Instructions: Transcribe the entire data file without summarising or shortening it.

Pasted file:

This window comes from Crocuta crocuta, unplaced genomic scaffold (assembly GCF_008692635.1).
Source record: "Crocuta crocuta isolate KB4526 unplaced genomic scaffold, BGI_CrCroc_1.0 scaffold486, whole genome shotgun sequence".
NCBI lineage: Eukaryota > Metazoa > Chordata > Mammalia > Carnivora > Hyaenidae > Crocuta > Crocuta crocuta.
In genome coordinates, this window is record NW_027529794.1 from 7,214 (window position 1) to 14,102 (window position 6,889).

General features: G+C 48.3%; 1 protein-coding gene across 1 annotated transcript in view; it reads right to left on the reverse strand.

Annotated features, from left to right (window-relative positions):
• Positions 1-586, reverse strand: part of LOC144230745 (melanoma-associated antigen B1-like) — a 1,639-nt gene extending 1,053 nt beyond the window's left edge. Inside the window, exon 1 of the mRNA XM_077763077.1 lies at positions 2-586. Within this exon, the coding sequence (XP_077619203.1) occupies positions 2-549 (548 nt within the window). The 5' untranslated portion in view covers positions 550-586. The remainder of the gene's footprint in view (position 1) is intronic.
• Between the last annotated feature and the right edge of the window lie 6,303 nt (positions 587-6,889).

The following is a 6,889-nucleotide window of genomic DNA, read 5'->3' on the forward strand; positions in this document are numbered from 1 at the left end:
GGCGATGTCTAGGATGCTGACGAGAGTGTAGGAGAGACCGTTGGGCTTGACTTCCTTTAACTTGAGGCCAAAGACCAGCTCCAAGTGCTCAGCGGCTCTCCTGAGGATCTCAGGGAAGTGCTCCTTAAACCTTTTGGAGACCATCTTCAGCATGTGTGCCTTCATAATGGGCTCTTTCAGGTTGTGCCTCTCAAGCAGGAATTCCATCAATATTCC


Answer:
This window comes from Crocuta crocuta, unplaced genomic scaffold (assembly GCF_008692635.1).
Source record: "Crocuta crocuta isolate KB4526 unplaced genomic scaffold, BGI_CrCroc_1.0 scaffold486, whole genome shotgun sequence".
NCBI lineage: Eukaryota > Metazoa > Chordata > Mammalia > Carnivora > Hyaenidae > Crocuta > Crocuta crocuta.
In genome coordinates, this window is record NW_027529794.1 from 7,214 (window position 1) to 14,102 (window position 6,889).

General features: G+C 48.3%; 1 protein-coding gene across 1 annotated transcript in view; it reads right to left on the reverse strand.

Annotated features, from left to right (window-relative positions):
• Positions 1-586, reverse strand: part of LOC144230745 (melanoma-associated antigen B1-like) — a 1,639-nt gene extending 1,053 nt beyond the window's left edge. Inside the window, exon 1 of the mRNA XM_077763077.1 lies at positions 2-586. Within this exon, the coding sequence (XP_077619203.1) occupies positions 2-549 (548 nt within the window). The 5' untranslated portion in view covers positions 550-586. The remainder of the gene's footprint in view (position 1) is intronic.
• Between the last annotated feature and the right edge of the window lie 6,303 nt (positions 587-6,889).

The following is a 6,889-nucleotide window of genomic DNA, read 5'->3' on the forward strand; positions in this document are numbered from 1 at the left end:
GGCGATGTCTAGGATGCTGACGAGAGTGTAGGAGAGACCGTTGGGCTTGACTTCCTTTAACTTGAGGCCAAAGACCAGCTCCAAGTGCTCAGCGGCTCTCCTGAGGATCTCAGGGAAGTGCTCCTTAAACCTTTTGGAGACCATCTTCAGCATGTGTGCCTTCATAATGGGCTCTTTCAGGTTGTGCCTCTCAAGCAGGAATTCCATCAATATTCC